Fortuño presses Obama for creation of Section 933A

Written by  //  January 18, 2012  //  Government  //  No comments

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Gov. Luis Fortuño and Resident Commissioner Pedro Pierluisi. (Credit: La Fortaleza)

Gov. Luis Fortuño urged Pres. Barack Obama Wednesday to include Puerto Rico in its new national economic plan, stressing that “Puerto Rican jobs are U.S. jobs.”

In a letter sent to the White House, Fortuño said Puerto Rico “must be treated as part of the nation in any tax proposal,” revisiting his administration’s lobbying efforts in favor of the creation of Section 933A of the U.S. Internal Revenue Code.

“You recently said that you would soon be unveiling a tax incentives proposal that rewards companies that invest or generate jobs in the United States, while eliminating tax advantages given to companies that export jobs,” Fortuño said in the letter. “My administration is ready to work with your administration to develop the necessary provisions that guarantee Puerto Rico’s inclusion in this initiative, so the island benefits in the same way as the rest of the country.”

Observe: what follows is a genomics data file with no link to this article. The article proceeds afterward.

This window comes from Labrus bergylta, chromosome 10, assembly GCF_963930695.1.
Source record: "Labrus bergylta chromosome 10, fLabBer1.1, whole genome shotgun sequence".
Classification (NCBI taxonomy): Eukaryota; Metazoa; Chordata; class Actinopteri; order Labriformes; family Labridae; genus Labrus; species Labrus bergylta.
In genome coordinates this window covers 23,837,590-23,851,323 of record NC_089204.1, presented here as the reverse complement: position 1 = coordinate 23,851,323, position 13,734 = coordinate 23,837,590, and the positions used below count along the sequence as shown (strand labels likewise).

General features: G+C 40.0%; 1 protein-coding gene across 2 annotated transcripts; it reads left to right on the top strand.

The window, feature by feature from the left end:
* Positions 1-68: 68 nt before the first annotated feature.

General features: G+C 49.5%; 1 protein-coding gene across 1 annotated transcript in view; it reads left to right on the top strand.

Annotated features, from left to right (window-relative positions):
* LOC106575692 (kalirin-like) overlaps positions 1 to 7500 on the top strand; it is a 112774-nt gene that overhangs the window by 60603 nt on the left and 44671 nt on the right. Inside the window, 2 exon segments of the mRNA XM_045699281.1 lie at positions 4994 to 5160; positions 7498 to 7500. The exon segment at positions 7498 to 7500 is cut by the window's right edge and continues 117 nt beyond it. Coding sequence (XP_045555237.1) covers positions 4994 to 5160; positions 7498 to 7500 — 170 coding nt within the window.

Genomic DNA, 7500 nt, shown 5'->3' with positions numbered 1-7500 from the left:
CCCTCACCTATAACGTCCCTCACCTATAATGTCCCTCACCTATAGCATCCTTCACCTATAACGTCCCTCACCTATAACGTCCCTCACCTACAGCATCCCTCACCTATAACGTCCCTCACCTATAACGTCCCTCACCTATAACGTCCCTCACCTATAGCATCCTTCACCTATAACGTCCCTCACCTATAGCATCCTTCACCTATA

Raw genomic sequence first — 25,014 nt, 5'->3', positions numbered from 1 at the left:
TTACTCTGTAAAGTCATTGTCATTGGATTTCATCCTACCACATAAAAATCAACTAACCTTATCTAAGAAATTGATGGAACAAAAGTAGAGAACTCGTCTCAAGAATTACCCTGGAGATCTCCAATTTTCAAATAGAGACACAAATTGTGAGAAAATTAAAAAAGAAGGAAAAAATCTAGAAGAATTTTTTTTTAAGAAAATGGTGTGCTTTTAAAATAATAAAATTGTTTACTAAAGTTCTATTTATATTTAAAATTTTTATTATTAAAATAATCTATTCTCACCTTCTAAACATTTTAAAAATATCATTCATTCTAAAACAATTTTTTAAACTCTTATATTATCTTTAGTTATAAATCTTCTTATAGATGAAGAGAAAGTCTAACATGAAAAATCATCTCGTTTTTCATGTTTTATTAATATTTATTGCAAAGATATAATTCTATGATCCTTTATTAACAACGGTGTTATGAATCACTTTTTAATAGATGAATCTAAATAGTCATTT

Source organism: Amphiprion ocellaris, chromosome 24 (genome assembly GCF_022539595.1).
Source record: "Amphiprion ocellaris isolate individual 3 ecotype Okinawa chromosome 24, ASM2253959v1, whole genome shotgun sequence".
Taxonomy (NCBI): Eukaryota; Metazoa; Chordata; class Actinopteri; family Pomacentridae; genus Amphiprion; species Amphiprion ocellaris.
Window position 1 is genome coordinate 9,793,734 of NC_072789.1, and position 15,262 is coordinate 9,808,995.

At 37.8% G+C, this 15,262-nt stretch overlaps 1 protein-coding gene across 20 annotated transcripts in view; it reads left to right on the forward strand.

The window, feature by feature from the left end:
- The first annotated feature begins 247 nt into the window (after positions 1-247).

In September, Resident Commissioner Pedro Pierluisi submitted in Congress the Puerto Rico Investment Promotion Act, proposing the creation of Section 933A that would authorize — but not require — Puerto Rico corporations that earn at least 50 percent of their income on the island to elect to become domestic U.S. companies. In doing so, the companies would essentially receive the same federal tax treatment that Puerto Rico individuals receive under current law.

PRIPA, as the proposal is known, has received bi-partisan support as well as backing from the island’s public, private and labor groups, who agree it is a way to incentivize investment in the island and create jobs.

“I respectfully request your administration’s support for PRIPA, as well as the provision of an investment incentive which would otherwise result in the territory, and consequently the U.S, losing jobs that would go to other countries,” Fortuño said.

The PRIPA bill has 11 co-sponsors in Congress and is before the U.S. House Ways and Means Committee for consideration.

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